System and method for solving chemical engineering equations and model development using equation editor
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 US8688412B2 US8688412B2 US12756042 US75604210A US8688412B2 US 8688412 B2 US8688412 B2 US 8688412B2 US 12756042 US12756042 US 12756042 US 75604210 A US75604210 A US 75604210A US 8688412 B2 US8688412 B2 US 8688412B2
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 G05B—CONTROL OR REGULATING SYSTEMS IN GENERAL; FUNCTIONAL ELEMENTS OF SUCH SYSTEMS; MONITORING OR TESTING ARRANGEMENTS FOR SUCH SYSTEMS OR ELEMENTS
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Abstract
Description
This disclosure relates generally to process control systems. More specifically, this disclosure relates to a system and method for solving chemical engineering equations and model development using an equation editor for process control, simulation and optimization applications.
Processing facilities are often managed using process control systems. Example processing facilities include manufacturing plants, chemical plants, crude oil refineries, ore processing plants, and paper or pulp manufacturing and processing plants. Among other operations, process control systems typically manage the use of motors, valves, and other industrial equipment in the processing facilities.
In conventional process control systems, process controllers are often used to control the operation of the industrial equipment in the processing facilities. The process controllers could, for example, monitor the operation of the industrial equipment, provide control signals to the industrial equipment, and generate alarms when malfunctions are detected. Some process controllers operate using models of the processes being controlled. The models allow the controllers to determine, based on input signals from sensors or other data, how to control the industrial equipment.
This disclosure provides a system and method for solving chemical engineering equations and model development using an equation editor for process control, simulation and optimization applications.
In a first embodiment, an apparatus for use with a process controller includes an equation editor, a model factory, and an equation evaluation engine. The equation editor is adapted to receive equations describing a process to be controlled by the process controller. The equation editor is also adapted to generate model information representing the equations. The model factory is adapted to receive the model information and generate an equation stack representing the equations. The equation evaluation engine is adapted to receive evaluation information from the process controller, evaluate at least one of the equations using the evaluation information and the equation stack, and send a result of the evaluation to the process controller.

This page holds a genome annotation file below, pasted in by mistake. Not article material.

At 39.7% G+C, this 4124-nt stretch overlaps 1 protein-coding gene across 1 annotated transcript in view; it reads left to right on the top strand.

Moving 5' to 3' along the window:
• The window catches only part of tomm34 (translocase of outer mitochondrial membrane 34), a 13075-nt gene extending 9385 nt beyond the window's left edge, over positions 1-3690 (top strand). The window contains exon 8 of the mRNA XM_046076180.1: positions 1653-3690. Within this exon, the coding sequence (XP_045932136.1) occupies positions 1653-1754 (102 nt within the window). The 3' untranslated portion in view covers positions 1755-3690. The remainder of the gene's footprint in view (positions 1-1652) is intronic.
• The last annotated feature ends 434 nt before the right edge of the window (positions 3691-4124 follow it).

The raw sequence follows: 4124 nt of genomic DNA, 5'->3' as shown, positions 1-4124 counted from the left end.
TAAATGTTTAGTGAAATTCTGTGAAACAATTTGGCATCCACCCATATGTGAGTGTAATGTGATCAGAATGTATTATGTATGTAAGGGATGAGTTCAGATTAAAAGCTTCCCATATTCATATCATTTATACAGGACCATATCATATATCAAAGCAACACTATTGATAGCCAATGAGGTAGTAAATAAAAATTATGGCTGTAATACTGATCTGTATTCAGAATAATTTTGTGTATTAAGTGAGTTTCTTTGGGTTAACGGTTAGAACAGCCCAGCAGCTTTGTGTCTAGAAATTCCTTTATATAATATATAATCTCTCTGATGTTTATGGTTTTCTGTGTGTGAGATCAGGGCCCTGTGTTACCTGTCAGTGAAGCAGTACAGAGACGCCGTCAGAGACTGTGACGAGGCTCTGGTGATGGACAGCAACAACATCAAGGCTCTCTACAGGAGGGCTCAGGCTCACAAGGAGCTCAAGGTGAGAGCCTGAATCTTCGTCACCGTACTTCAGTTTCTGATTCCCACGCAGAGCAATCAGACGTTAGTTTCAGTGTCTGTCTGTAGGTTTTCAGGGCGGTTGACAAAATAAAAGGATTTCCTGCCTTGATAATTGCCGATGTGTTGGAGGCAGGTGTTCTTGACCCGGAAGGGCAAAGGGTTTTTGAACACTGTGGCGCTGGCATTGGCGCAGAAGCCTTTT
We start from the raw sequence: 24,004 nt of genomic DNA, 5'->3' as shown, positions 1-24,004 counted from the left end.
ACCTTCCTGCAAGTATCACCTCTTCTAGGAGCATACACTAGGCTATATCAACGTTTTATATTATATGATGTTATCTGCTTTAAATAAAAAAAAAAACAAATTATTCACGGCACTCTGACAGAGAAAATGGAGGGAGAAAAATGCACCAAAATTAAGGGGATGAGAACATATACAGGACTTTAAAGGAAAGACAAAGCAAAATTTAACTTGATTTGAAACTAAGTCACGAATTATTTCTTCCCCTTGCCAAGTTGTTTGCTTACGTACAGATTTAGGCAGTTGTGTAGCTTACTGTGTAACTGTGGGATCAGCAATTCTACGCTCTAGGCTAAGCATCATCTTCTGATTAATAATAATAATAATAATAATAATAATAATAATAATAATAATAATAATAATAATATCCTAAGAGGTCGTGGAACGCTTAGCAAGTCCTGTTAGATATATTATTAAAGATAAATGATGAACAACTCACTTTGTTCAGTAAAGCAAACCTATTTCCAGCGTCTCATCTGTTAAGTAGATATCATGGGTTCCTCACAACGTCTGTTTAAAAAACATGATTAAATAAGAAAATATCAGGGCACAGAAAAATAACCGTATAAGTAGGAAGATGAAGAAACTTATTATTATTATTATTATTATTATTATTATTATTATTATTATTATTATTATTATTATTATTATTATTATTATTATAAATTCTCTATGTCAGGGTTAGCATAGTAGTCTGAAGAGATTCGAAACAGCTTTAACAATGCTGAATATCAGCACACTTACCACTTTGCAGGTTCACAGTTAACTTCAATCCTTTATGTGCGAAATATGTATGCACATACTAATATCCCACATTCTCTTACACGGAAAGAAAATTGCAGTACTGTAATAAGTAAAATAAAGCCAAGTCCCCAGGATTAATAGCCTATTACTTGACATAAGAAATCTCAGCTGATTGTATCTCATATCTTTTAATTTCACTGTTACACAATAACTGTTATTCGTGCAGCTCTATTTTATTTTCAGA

In a second embodiment, a system includes a process controller and an equation evaluation apparatus. The equation evaluation apparatus includes an equation editor, a model factory, and an equation evaluation engine. The equation editor is adapted to receive equations describing a process to be controlled by the process controller. The equation editor is also adapted to generate model information representing the equations. The model factory is adapted to receive the model information and generate an equation stack representing the equations. The equation evaluation engine is adapted to receive evaluation information from the process controller, evaluate at least one of the equations using the evaluation information and the equation stack, and send a result of the evaluation to the process controller.
In a third embodiment, a method includes receiving equations describing a process to be controlled by a process controller. The method also includes generating model information representing the equations and generating an equation stack representing the equations. The method further includes receiving evaluation information from the process controller and evaluating at least one of the equations using the evaluation information and the equation stack. In addition, the method includes sending a result of the evaluation to the process controller.
Other technical features may be readily apparent to one skilled in the art from the following figures, descriptions, and claims.
For a more complete understanding of this disclosure, reference is now made to the following description, taken in conjunction with the accompanying drawings, in which:
The process 104 operates (and can be adjusted) in response to the manipulated variables and the disturbance variables. A current state of the process 104 is reflected in the values of the controlled variables.